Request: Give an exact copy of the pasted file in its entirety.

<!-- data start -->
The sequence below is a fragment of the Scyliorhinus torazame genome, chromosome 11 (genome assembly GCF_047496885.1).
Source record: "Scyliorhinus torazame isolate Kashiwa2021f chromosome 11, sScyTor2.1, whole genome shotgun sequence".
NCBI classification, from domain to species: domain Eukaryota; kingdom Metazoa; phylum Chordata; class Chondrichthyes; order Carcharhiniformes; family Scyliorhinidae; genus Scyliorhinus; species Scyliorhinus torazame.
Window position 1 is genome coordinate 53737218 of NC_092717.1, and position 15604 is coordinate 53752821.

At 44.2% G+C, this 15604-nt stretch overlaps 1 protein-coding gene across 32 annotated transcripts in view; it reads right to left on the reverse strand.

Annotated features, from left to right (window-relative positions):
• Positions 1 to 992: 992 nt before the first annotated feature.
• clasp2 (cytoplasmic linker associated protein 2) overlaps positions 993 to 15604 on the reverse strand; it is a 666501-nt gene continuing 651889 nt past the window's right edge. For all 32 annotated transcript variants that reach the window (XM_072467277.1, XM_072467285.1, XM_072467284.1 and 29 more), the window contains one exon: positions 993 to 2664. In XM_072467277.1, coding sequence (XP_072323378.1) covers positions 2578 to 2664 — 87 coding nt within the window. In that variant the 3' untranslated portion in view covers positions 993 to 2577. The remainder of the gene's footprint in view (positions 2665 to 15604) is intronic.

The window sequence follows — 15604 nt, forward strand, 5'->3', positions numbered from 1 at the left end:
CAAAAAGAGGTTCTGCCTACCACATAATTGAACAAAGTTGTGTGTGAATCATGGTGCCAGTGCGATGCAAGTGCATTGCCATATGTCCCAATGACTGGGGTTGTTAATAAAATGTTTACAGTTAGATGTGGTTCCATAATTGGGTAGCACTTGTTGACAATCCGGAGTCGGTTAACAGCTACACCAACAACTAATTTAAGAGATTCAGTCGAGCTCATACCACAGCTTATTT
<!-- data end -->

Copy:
The sequence below is a fragment of the Scyliorhinus torazame genome, chromosome 11 (genome assembly GCF_047496885.1).
Source record: "Scyliorhinus torazame isolate Kashiwa2021f chromosome 11, sScyTor2.1, whole genome shotgun sequence".
NCBI classification, from domain to species: domain Eukaryota; kingdom Metazoa; phylum Chordata; class Chondrichthyes; order Carcharhiniformes; family Scyliorhinidae; genus Scyliorhinus; species Scyliorhinus torazame.
Window position 1 is genome coordinate 53737218 of NC_092717.1, and position 15604 is coordinate 53752821.

At 44.2% G+C, this 15604-nt stretch overlaps 1 protein-coding gene across 32 annotated transcripts in view; it reads right to left on the reverse strand.

Annotated features, from left to right (window-relative positions):
• Positions 1 to 992: 992 nt before the first annotated feature.
• clasp2 (cytoplasmic linker associated protein 2) overlaps positions 993 to 15604 on the reverse strand; it is a 666501-nt gene continuing 651889 nt past the window's right edge. For all 32 annotated transcript variants that reach the window (XM_072467277.1, XM_072467285.1, XM_072467284.1 and 29 more), the window contains one exon: positions 993 to 2664. In XM_072467277.1, coding sequence (XP_072323378.1) covers positions 2578 to 2664 — 87 coding nt within the window. In that variant the 3' untranslated portion in view covers positions 993 to 2577. The remainder of the gene's footprint in view (positions 2665 to 15604) is intronic.

The window sequence follows — 15604 nt, forward strand, 5'->3', positions numbered from 1 at the left end:
CAAAAAGAGGTTCTGCCTACCACATAATTGAACAAAGTTGTGTGTGAATCATGGTGCCAGTGCGATGCAAGTGCATTGCCATATGTCCCAATGACTGGGGTTGTTAATAAAATGTTTACAGTTAGATGTGGTTCCATAATTGGGTAGCACTTGTTGACAATCCGGAGTCGGTTAACAGCTACACCAACAACTAATTTAAGAGATTCAGTCGAGCTCATACCACAGCTTATTT